old family photo
Dad says good-bye.
I won’t be sending my mom a Mother’s Day card this year. Or a birthday one. Or Christmas. Definitely not Christmas. She pretty much ruined Christmas. Holidays will never be the same.
Ten days before this last Christmas, she died. Suddenly and unexpectedly. It was just like the movies, that phone call that wakes you up and you know it can’t be good news. It took awhile to sink in when my brother said, “… she passed away.” “What?” I said, not because I wanted him to repeat it but because I couldn’t understand it. I just spoke to her a few days before and she sounded great. She was getting ready for Christmas, wrapping gifts and signing cards. She wanted to start planning for our visit to see her and my dad in the Philippines in March. We were supposed to celebrate our one-year anniversary there so my new husband could meet all the family who couldn’t come to the US for our wedding. Mom wanted to have a party.
Well, she got her damn party. Everyone was there. They came from everywhere; some took several days to travel by bus from the countryside to be there. And mom just laid there.
It’s true, dead people really do look like they’re just sleeping. Mom looked peaceful and beautiful in the dress she wore to my wedding. In the last few minutes of her funeral, dad begged her to wake up.
I’ve been to funerals before. When I worked at the Denver Post in 1999, I had to go to several funerals in just one week, after the Columbine High School shootings. Those moments – taking pictures of mourning families and caskets of dead children – left me questioning my life and what I was doing with it. I wondered what the hell I was doing there, and what for, and was it worth it. I considered quitting photojournalism for awhile.
That was over ten years ago and I haven’t had feelings or thoughts about quitting again – until my mom’s funeral.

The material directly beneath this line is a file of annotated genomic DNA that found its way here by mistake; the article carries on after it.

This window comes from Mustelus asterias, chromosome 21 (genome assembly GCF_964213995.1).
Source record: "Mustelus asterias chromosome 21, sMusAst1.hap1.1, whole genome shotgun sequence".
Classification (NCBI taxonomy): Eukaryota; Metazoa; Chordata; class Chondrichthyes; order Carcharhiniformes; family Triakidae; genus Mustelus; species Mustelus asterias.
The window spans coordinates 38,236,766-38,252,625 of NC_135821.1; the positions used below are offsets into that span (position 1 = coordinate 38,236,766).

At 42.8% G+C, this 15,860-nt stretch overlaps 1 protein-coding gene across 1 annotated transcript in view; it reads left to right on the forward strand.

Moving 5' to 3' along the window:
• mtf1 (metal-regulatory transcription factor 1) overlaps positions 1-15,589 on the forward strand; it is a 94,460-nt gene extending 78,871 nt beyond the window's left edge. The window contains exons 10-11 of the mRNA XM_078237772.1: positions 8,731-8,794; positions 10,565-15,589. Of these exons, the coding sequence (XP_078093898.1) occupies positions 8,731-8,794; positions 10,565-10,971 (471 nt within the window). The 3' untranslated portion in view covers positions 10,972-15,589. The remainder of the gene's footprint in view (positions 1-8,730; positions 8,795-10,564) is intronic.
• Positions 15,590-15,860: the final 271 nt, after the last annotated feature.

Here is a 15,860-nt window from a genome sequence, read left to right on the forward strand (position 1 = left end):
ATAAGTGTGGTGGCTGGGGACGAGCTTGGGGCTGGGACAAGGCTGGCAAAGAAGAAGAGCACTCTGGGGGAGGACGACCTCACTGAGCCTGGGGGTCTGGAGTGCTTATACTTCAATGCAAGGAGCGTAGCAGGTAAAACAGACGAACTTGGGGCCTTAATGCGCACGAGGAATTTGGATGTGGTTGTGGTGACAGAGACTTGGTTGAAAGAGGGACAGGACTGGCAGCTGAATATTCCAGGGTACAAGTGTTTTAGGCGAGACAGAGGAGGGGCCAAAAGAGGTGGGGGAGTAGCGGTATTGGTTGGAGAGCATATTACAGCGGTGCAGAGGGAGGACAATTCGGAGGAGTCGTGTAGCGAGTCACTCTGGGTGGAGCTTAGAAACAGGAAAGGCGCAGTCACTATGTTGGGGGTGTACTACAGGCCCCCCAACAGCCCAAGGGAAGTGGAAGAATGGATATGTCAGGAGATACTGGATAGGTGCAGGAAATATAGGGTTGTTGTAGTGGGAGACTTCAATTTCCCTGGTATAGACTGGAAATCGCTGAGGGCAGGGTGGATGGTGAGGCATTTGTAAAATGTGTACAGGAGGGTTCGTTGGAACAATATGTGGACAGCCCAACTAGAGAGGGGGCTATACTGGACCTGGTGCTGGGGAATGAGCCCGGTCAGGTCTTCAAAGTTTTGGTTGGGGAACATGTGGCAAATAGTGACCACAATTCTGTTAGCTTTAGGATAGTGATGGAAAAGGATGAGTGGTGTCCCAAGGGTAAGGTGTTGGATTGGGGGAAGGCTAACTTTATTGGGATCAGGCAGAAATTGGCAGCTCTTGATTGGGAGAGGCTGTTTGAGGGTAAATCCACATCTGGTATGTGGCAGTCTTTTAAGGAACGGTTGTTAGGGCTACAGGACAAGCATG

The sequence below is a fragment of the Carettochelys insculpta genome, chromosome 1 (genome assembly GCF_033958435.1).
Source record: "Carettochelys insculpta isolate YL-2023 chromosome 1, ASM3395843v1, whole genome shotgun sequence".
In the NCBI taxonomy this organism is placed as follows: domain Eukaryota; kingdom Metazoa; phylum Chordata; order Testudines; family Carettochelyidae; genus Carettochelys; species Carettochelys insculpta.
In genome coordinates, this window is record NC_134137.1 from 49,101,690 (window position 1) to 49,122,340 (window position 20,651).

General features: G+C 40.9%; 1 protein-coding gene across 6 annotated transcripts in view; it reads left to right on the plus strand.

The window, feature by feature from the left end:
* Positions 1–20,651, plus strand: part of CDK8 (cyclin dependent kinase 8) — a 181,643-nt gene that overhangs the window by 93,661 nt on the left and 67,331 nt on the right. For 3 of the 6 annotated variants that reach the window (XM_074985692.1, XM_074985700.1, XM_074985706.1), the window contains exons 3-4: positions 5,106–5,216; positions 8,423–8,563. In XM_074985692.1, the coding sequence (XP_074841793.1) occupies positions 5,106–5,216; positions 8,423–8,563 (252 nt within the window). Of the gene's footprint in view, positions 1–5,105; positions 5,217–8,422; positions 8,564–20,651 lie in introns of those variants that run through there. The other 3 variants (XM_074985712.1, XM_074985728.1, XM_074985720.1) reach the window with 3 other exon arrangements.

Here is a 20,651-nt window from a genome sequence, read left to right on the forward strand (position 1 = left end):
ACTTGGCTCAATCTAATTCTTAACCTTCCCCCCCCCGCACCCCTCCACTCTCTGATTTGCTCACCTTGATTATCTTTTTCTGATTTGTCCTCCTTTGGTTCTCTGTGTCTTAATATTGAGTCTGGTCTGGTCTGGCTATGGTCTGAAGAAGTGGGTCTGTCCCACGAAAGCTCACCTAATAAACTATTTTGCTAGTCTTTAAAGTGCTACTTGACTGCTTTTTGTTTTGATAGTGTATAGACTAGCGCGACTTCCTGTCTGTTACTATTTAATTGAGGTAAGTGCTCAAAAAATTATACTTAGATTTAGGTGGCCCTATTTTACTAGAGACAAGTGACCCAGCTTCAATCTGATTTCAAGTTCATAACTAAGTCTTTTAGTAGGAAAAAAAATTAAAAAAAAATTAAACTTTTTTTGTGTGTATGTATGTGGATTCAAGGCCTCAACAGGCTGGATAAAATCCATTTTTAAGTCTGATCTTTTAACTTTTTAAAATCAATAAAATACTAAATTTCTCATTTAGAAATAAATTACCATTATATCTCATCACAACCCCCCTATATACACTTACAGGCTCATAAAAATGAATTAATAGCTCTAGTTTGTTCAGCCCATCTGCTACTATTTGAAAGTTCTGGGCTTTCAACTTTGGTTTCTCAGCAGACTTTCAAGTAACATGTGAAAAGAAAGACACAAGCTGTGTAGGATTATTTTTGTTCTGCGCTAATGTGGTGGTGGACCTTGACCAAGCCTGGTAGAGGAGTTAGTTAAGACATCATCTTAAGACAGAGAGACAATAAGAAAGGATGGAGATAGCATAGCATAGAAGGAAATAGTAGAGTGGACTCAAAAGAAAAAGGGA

Helpless. Distraught. Confused. Depressed. I had them all. I couldn’t even make myself write this blog.
Then slowly, as I talked to friends and told stories about the funeral, I started to realize something. At my mom’s funeral, I learned so much about her, really amazing things. Those discoveries made me feel proud and happy. Mom and I didn’t always get along so well, and we disagreed often, but I always respected her, and now I loved her in a whole new way. It was weird that I could simultaneously feel the pain of death and the joy of love. I loved learning about my mom and that helped me get through it. She was a pretty wonderful person with an incredibly generous heart. She was devoted to her church and her family. She constantly donated time and money to the church, and helped family members like a cousin who approached me at the funeral to tell me, “You don’t know this but when I was in school, your mom paid for all my schoolbooks.” He’s a doctor now.
At her funeral, my brother and I did the eulogies. I just said all the things to her that I would’ve said if I had the chance to say good-bye. What I wouldn’t give for just five minutes. There’s so much I should have said to her and done for her when she was alive. Those feelings still haunt me.
Oh, the guilt. All the “shoudda’s” and “couldda’s”. I was consumed by guilt. Guilt about my mom, guilt about my life, guilt about working or not working. It made me think about all the work I should’ve accomplished, all the good I could’ve done. Have I done enough, said enough? That’s why I can’t quit now. I still believe in making a difference — mom bought schoolbooks, I can shoot a story. I was too late to say a lot to my mom but I still have a voice for others – do some good while I’m still here. That’s what journalists do. Until they die.
I hope that everyone who reads this has someone to send a card to on Sunday. And be thankful – that your Mother’s Day is Happy.
Photos and video by InfiniteBrett